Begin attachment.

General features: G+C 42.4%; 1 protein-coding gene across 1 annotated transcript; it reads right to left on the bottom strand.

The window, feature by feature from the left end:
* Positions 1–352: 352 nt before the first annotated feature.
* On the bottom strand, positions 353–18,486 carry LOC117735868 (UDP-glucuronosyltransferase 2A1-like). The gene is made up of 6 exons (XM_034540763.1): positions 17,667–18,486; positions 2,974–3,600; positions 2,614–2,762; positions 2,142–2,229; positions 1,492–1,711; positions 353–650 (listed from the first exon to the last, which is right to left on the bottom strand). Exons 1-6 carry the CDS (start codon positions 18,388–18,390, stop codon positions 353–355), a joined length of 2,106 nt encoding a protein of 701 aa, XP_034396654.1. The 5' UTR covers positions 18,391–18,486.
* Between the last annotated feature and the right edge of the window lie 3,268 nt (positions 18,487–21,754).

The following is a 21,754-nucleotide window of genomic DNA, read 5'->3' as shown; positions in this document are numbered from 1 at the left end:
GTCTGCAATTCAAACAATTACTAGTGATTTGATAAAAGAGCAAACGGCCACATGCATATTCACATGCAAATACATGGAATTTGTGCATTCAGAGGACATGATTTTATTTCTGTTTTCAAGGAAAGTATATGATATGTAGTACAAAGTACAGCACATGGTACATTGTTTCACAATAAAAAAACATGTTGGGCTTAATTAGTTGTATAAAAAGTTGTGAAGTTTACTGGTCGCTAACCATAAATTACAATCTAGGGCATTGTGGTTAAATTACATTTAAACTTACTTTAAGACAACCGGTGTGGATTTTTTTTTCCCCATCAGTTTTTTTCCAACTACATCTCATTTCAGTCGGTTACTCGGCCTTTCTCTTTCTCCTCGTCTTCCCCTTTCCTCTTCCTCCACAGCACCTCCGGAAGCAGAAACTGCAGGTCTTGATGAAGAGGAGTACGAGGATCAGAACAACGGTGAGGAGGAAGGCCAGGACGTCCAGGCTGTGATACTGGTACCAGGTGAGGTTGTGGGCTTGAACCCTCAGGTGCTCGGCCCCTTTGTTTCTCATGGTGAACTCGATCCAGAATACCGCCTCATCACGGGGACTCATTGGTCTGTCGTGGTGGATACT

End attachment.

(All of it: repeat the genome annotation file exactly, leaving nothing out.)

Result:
General features: G+C 42.4%; 1 protein-coding gene across 1 annotated transcript; it reads right to left on the bottom strand.

The window, feature by feature from the left end:
* Positions 1–352: 352 nt before the first annotated feature.
* On the bottom strand, positions 353–18,486 carry LOC117735868 (UDP-glucuronosyltransferase 2A1-like). The gene is made up of 6 exons (XM_034540763.1): positions 17,667–18,486; positions 2,974–3,600; positions 2,614–2,762; positions 2,142–2,229; positions 1,492–1,711; positions 353–650 (listed from the first exon to the last, which is right to left on the bottom strand). Exons 1-6 carry the CDS (start codon positions 18,388–18,390, stop codon positions 353–355), a joined length of 2,106 nt encoding a protein of 701 aa, XP_034396654.1. The 5' UTR covers positions 18,391–18,486.
* Between the last annotated feature and the right edge of the window lie 3,268 nt (positions 18,487–21,754).

The following is a 21,754-nucleotide window of genomic DNA, read 5'->3' as shown; positions in this document are numbered from 1 at the left end:
GTCTGCAATTCAAACAATTACTAGTGATTTGATAAAAGAGCAAACGGCCACATGCATATTCACATGCAAATACATGGAATTTGTGCATTCAGAGGACATGATTTTATTTCTGTTTTCAAGGAAAGTATATGATATGTAGTACAAAGTACAGCACATGGTACATTGTTTCACAATAAAAAAACATGTTGGGCTTAATTAGTTGTATAAAAAGTTGTGAAGTTTACTGGTCGCTAACCATAAATTACAATCTAGGGCATTGTGGTTAAATTACATTTAAACTTACTTTAAGACAACCGGTGTGGATTTTTTTTTCCCCATCAGTTTTTTTCCAACTACATCTCATTTCAGTCGGTTACTCGGCCTTTCTCTTTCTCCTCGTCTTCCCCTTTCCTCTTCCTCCACAGCACCTCCGGAAGCAGAAACTGCAGGTCTTGATGAAGAGGAGTACGAGGATCAGAACAACGGTGAGGAGGAAGGCCAGGACGTCCAGGCTGTGATACTGGTACCAGGTGAGGTTGTGGGCTTGAACCCTCAGGTGCTCGGCCCCTTTGTTTCTCATGGTGAACTCGATCCAGAATACCGCCTCATCACGGGGACTCATTGGTCTGTCGTGGTGGATACT